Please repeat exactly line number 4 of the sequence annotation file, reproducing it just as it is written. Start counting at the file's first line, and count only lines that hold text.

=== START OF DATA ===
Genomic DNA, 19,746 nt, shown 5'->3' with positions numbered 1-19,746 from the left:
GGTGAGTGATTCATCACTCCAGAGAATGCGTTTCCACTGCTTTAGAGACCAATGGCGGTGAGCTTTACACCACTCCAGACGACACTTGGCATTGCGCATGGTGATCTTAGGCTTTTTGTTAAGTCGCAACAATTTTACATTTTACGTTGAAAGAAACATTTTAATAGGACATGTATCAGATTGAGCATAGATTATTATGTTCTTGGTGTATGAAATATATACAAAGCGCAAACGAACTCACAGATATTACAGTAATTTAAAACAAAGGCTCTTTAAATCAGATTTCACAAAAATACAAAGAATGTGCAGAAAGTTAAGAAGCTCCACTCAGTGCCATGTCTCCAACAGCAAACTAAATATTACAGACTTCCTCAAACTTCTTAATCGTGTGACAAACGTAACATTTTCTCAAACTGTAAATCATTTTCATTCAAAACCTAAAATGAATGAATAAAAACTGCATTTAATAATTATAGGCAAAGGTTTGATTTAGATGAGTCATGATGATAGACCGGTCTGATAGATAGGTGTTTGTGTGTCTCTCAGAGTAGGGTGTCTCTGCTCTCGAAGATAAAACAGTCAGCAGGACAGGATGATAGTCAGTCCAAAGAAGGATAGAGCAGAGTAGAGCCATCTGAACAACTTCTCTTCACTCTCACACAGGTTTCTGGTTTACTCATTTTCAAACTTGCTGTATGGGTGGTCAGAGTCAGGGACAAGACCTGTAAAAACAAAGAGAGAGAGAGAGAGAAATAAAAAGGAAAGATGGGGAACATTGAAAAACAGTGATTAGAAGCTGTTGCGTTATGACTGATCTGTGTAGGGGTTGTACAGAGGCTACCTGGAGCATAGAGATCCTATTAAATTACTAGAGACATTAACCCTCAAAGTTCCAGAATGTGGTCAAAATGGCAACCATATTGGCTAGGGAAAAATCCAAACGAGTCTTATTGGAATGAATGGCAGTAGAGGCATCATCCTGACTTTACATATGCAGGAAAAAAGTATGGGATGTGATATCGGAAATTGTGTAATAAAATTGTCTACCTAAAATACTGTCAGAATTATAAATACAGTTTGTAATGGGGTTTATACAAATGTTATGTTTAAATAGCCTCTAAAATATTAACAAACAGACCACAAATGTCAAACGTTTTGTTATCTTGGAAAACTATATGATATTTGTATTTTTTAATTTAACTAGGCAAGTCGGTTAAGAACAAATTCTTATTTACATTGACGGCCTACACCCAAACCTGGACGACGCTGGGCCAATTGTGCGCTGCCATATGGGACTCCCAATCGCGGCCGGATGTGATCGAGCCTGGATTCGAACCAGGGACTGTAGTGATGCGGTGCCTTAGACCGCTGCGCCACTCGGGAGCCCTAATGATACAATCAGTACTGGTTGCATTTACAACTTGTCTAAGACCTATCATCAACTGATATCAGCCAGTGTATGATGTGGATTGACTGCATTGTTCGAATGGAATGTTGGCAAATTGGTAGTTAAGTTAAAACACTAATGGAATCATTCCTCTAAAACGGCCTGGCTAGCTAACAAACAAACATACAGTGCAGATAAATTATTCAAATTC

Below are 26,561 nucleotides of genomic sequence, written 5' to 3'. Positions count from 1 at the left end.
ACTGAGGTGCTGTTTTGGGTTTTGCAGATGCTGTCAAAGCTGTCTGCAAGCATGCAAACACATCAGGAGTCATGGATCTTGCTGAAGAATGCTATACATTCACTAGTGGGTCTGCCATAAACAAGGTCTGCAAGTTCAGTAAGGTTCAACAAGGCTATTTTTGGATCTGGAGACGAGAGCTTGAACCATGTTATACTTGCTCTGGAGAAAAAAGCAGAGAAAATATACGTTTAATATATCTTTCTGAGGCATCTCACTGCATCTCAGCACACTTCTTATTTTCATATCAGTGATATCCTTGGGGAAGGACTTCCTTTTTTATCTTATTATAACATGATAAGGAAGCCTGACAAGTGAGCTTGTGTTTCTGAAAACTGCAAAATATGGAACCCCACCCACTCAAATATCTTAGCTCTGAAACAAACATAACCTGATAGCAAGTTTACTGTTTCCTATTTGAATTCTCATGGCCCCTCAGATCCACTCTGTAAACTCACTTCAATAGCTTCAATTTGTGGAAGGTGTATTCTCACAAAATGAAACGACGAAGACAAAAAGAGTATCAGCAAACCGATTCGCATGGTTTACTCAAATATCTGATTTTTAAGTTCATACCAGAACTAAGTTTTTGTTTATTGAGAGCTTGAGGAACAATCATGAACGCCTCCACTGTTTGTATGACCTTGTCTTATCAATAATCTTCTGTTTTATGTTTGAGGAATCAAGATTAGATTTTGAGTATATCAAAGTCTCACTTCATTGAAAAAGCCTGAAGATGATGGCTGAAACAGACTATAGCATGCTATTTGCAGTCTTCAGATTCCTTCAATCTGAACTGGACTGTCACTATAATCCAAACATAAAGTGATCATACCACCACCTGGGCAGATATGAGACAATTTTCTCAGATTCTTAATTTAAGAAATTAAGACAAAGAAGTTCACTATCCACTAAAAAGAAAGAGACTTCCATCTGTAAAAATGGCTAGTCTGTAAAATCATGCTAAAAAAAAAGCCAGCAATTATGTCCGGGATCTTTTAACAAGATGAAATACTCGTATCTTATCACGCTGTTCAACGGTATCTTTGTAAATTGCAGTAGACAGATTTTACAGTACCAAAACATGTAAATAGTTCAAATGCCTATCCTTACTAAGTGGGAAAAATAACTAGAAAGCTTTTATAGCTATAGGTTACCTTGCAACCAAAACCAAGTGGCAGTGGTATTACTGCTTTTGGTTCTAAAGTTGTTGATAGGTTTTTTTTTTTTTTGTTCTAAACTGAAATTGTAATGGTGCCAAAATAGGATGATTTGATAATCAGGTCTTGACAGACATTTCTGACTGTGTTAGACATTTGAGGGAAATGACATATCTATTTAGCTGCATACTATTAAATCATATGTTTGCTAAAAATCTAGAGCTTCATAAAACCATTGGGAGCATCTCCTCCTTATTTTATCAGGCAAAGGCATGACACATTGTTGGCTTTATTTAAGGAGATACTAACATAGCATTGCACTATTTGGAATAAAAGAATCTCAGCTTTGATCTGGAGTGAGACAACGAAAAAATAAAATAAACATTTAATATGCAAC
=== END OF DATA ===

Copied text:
ACTGAGGTGCTGTTTTGGGTTTTGCAGATGCTGTCAAAGCTGTCTGCAAGCATGCAAACACATCAGGAGTCATGGATCTTGCTGAAGAATGCTATACATTCACTAGTGGGTCTGCCATAAACAAGGTCTGCAAGTTCAGTAAGGTTCAACAAGGCTATTTTTGGATCTGGAGACGAGAGCTTGAACCATGTTATACTTGCTCTGGAGAAAAAAGCAGAGAAAATATACGTTTAATATATCTTTCTGAGGCATCTCACTGCATCTCAGCACACTTCTTATTTTCATATCAGTGATATCCTTGGGGAAGGACTTCCTTTTTTATCTTATTATAACATGATAAGGAAGCCTGACAAGTGAGCTTGTGTTTCTGAAAACTGCAAAATATGGAACCCCACCCACTCAAATATCTTAGCTCTGAAACAAACATAACCTGATAGCAAGTTTACTGTTTCCTATTTGAATTCTCATGGCCCCTCAGATCCACTCTGTAAACTCACTTCAATAGCTTCAATTTGTGGAAGGTGTATTCTCACAAAATGAAACGACGAAGACAAAAAGAGTATCAGCAAACCGATTCGCATGGTTTACTCAAATATCTGATTTTTAAGTTCATACCAGAACTAAGTTTTTGTTTATTGAGAGCTTGAGGAACAATCATGAACGCCTCCACTGTTTGTATGACCTTGTCTTATCAATAATCTTCTGTTTTATGTTTGAGGAATCAAGATTAGATTTTGAGTATATCAAAGTCTCACTTCATTGAAAAAGCCTGAAGATGATGGCTGAAACAGACTATAGCATGCTATTTGCAGTCTTCAGATTCCTTCAATCTGAACTGGACTGTCACTATAATCCAAACATAAAGTGATCATACCACCACCTGGGCAGATATGAGACAATTTTCTCAGATTCTTAATTTAAGAAATTAAGACAAAGAAGTTCACTATCCACTAAAAAGAAAGAGACTTCCATCTGTAAAAATGGCTAGTCTGTAAAATCATGCTAAAAAAAAAGCCAGCAATTATGTCCGGGATCTTTTAACAAGATGAAATACTCGTATCTTATCACGCTGTTCAACGGTATCTTTGTAAATTGCAGTAGACAGATTTTACAGTACCAAAACATGTAAATAGTTCAAATGCCTATCCTTACTAAGTGGGAAAAATAACTAGAAAGCTTTTATAGCTATAGGTTACCTTGCAACCAAAACCAAGTGGCAGTGGTATTACTGCTTTTGGTTCTAAAGTTGTTGATAGGTTTTTTTTTTTTTTGTTCTAAACTGAAATTGTAATGGTGCCAAAATAGGATGATTTGATAATCAGGTCTTGACAGACATTTCTGACTGTGTTAGACATTTGAGGGAAATGACATATCTATTTAGCTGCATACTATTAAATCATATGTTTGCTAAAAATCTAGAGCTTCATAAAACCATTGGGAGCATCTCCTCCTTATTTTATCAGGCAAAGGCATGACACATTGTTGGCTTTATTTAAGGAGATACTAACATAGCATTGCACTATTTGGAATAAAAGAATCTCAGCTTTGATCTGGAGTGAGACAACGAAAAAATAAAATAAACATTTAATATGCAAC